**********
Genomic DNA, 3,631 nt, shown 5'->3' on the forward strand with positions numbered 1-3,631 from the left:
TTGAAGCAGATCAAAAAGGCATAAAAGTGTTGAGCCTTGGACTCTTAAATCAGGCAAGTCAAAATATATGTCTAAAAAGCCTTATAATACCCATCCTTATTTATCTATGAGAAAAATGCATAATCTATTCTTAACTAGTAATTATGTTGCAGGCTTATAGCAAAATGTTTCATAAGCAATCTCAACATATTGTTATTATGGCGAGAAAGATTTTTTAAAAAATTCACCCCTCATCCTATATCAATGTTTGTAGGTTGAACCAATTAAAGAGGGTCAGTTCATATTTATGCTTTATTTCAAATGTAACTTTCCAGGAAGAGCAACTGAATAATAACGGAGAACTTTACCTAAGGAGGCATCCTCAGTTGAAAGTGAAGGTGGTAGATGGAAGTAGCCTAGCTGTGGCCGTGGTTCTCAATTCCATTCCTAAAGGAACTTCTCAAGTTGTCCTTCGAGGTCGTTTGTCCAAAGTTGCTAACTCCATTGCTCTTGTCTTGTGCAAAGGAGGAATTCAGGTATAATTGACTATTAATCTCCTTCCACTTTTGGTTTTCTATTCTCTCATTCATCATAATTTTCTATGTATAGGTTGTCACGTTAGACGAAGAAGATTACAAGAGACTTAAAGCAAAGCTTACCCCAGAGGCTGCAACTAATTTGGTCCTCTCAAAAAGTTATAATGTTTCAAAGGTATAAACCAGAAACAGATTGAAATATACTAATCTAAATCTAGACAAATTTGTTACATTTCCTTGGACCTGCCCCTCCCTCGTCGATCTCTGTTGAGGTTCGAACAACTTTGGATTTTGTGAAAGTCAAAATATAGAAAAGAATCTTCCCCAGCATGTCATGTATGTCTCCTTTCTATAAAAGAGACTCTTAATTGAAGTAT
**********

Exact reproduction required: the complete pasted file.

Genomic DNA, 3,631 nt, shown 5'->3' on the forward strand with positions numbered 1-3,631 from the left:
TTGAAGCAGATCAAAAAGGCATAAAAGTGTTGAGCCTTGGACTCTTAAATCAGGCAAGTCAAAATATATGTCTAAAAAGCCTTATAATACCCATCCTTATTTATCTATGAGAAAAATGCATAATCTATTCTTAACTAGTAATTATGTTGCAGGCTTATAGCAAAATGTTTCATAAGCAATCTCAACATATTGTTATTATGGCGAGAAAGATTTTTTAAAAAATTCACCCCTCATCCTATATCAATGTTTGTAGGTTGAACCAATTAAAGAGGGTCAGTTCATATTTATGCTTTATTTCAAATGTAACTTTCCAGGAAGAGCAACTGAATAATAACGGAGAACTTTACCTAAGGAGGCATCCTCAGTTGAAAGTGAAGGTGGTAGATGGAAGTAGCCTAGCTGTGGCCGTGGTTCTCAATTCCATTCCTAAAGGAACTTCTCAAGTTGTCCTTCGAGGTCGTTTGTCCAAAGTTGCTAACTCCATTGCTCTTGTCTTGTGCAAAGGAGGAATTCAGGTATAATTGACTATTAATCTCCTTCCACTTTTGGTTTTCTATTCTCTCATTCATCATAATTTTCTATGTATAGGTTGTCACGTTAGACGAAGAAGATTACAAGAGACTTAAAGCAAAGCTTACCCCAGAGGCTGCAACTAATTTGGTCCTCTCAAAAAGTTATAATGTTTCAAAGGTATAAACCAGAAACAGATTGAAATATACTAATCTAAATCTAGACAAATTTGTTACATTTCCTTGGACCTGCCCCTCCCTCGTCGATCTCTGTTGAGGTTCGAACAACTTTGGATTTTGTGAAAGTCAAAATATAGAAAAGAATCTTCCCCAGCATGTCATGTATGTCTCCTTTCTATAAAAGAGACTCTTAATTGAAGTAT